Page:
Today’s guest, Adam Croft, had a lot of great information to share about how he hit it big with a stand alone novel after writing two thriller series. Facebook ads played a part in his success with his first breakout novel, and we asked him about that, but lately, he’s been experimenting with Bookbub’s CPM ads (banners that you can pay for that run in their emails independent of their sponsorship program). We asked him about how authors can make the most of that program, even if they haven’t been able to get sponsorships with the big gorilla of advertising.
Here are some of the details we touched on:
Not following all the write-in-series advice all the time — Adam’s biggest hit was a stand alone thriller.
Writing hooky Facebook ads that draw people in and can sell a full-priced book.
Reaching #1 in the entire Amazon.com and Amazon UK stores with a new release.
If it’s possible to leverage former bestseller status to sell more books.
The difference between Bookbub’s paid sponsorships that we all covet and rarely get and their CPM advertising program that anyone can sign up for.
Targeting categories versus targeting specific authors.
Why targeting big names with Bookbub’s ads isn’t necessarily the way to go.
Whether the Bookbub ads are better for new releases or older titles or both.
Using affiliate links to help gauge how successful your ads are.
How the Bookbub CPM ads can work even if you’re marketing cross-genre novels or books in niches that don’t usually get picked up for their regular sponsorships.
Using ads to restore interest in older titles but doing tighter targeting for these, whereas you might go broader for a new release to get as many eyeballs on it as possible.
How Bookbub lets you link to individual stores in specific countries.
Making sure, before you get that big hit, to have your mailing list set up so that it’s easy to sign up for and people get something.
This week, paranormal romance author Nalini Singh joined us to talk about her genre, her experiences getting a traditional U.S. publisher when she was living in New Zealand, and how things have evolved over the 14 years that she’s been publishing. She’s best known for her Psy Changling and Guild Hunter series, and she’s also dipped her toes in the self-publishing waters with her contemporary romance series, Rock Kiss.
Here are some specifics of what we covered:
Differences to the publishing process when based in New Zealand or another country as opposed to the US or UK.
How paranormal romance is doing trend-wise now and whether publishers are looking for it.
The difference between urban fantasy and paranormal romance.
The importance of being consistent and not getting details wrong in a long series (Nalini keeps a story bible).
Some of the pros and cons of continuing a long-running series.
How helpful book review blogs can be if you can get your novels picked up.
Sending out ARC copies well in advance of the publication date.
Which social media sites Nalini likes and what she does on the different ones.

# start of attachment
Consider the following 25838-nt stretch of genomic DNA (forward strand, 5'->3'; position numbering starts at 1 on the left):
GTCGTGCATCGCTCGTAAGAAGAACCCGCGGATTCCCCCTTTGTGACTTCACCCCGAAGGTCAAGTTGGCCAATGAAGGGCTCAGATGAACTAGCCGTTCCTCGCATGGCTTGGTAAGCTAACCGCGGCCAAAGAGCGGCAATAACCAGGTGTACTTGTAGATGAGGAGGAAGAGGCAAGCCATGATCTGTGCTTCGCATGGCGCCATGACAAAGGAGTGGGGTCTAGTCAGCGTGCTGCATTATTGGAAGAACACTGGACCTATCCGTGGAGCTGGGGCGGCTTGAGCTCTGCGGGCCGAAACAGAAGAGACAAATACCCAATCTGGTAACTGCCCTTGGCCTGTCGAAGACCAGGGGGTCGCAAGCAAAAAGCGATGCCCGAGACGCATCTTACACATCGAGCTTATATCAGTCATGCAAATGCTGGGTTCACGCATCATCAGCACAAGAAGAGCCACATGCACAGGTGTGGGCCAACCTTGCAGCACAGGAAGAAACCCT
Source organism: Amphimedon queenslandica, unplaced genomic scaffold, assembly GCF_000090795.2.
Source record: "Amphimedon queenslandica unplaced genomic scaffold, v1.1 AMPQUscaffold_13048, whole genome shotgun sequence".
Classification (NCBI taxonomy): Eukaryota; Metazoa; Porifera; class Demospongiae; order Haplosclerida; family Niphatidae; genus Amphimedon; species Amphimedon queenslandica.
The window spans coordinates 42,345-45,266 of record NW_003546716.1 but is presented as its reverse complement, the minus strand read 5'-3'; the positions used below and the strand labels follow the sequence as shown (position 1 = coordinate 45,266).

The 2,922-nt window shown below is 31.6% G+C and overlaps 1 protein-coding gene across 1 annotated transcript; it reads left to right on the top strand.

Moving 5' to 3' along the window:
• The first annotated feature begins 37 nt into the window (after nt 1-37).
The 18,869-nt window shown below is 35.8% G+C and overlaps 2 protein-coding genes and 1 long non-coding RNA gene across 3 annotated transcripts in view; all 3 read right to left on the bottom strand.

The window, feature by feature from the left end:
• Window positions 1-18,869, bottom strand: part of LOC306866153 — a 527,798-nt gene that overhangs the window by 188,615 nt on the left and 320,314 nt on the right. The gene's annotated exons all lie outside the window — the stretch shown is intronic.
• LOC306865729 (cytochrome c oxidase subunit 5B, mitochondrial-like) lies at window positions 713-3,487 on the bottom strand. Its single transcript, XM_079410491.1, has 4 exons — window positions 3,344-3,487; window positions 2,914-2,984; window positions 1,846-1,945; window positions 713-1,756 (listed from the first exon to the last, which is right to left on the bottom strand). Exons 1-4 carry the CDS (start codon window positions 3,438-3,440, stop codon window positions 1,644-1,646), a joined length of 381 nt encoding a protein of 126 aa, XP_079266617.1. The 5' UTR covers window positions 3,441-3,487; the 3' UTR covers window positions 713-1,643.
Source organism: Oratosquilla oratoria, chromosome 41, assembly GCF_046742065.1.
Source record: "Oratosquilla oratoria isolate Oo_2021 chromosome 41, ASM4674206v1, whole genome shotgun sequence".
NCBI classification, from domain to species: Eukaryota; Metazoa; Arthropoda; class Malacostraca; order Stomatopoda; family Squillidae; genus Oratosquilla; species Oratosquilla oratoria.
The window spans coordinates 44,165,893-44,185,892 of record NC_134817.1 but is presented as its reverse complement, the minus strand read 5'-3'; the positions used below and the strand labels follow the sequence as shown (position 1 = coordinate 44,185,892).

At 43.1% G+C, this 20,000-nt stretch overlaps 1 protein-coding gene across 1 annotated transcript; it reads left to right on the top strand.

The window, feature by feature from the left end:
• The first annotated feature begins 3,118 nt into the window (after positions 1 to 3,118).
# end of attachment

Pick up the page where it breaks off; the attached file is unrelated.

How she’s building her mailing list and working to keep fans happy.
How often you have to publish these days to stay relevant and grow a fan base.
This week, we chatted with epic fantasy author Brian McClellan about the success he’s had by following the traditional route. He’s also dabbled in self-publishing some novellas in his Powder Mage universe. We talked about what publishers are looking for when it comes to epic fantasy, how he got his agent, how his first book went to auction, and what he’s doing for marketing.
Here are a few of the more specific topics we covered:
How he got an agent a few years ago and whether it’s truly necessary to hit up the conventions and network.
What Brian does for marketing versus what his publisher does.
What he’s doing on social media, his blog, and when it comes to building a newsletter.
Whether epic fantasy books need to be hugely long or if there’s a place for more quickly paced novels.
Giving readers (and agents/editors) stories that have the familiar and what people know they like but that also have originality and new elements.
Brian’s advice for newer authors.
Subjects he avoids on social media, and the kinds of arguments that are OK to start.
The guys discussed the various tactics they’ve tried and promotions they’ve participated in that have helped keep their older titles selling, especially in finished series that haven’t seen new releases in a while.
Here’s the short list, though they also answered listener questions and expounded on these quite a bit. As usual, it wasn’t a short show!
1. Run a sale on Book 1 (free/99 cents) while booking promos
2. Put together a boxed set of the first 3-4 books and run promos on it.
3. Publish new stories (short stories or novellas, if not novels) that tie into your old, completed series.
4. Publish short stories for your old series in multi-author anthologies that will lead people into your books.
5. Join or put together a multi-author boxed set, using one of your old Book 1s. It’s a chance to basically promo something new for all the authors involved.
6. If you have a number of series, consider putting together a “sampler” boxed set with your own Book 1s (maybe publishing something new to entice regular readers who already have the other stuff to buy).
7. Relaunch with new blurbs, categories, and new covers, especially if your original ones were done on the cheap and/or don’t seem a perfect fit.
8. Facebook/AMS ads for a steady trickle of sales.
9. Sales/freebies combined with joint authors promos or newsletter swaps.
10. Keep your community active and engaged in social media with polls/discussions/artwork. Word of mouth is easier to get when you’ve got people talking.
11. Create print copy giveaways on Goodreads, or on your own blog. Engage the readers. Make them do something different, or fun, to “enroll” in contest.
12. Network with other authors. Offer to write a “guest” blog post. Offer newsletter swaps.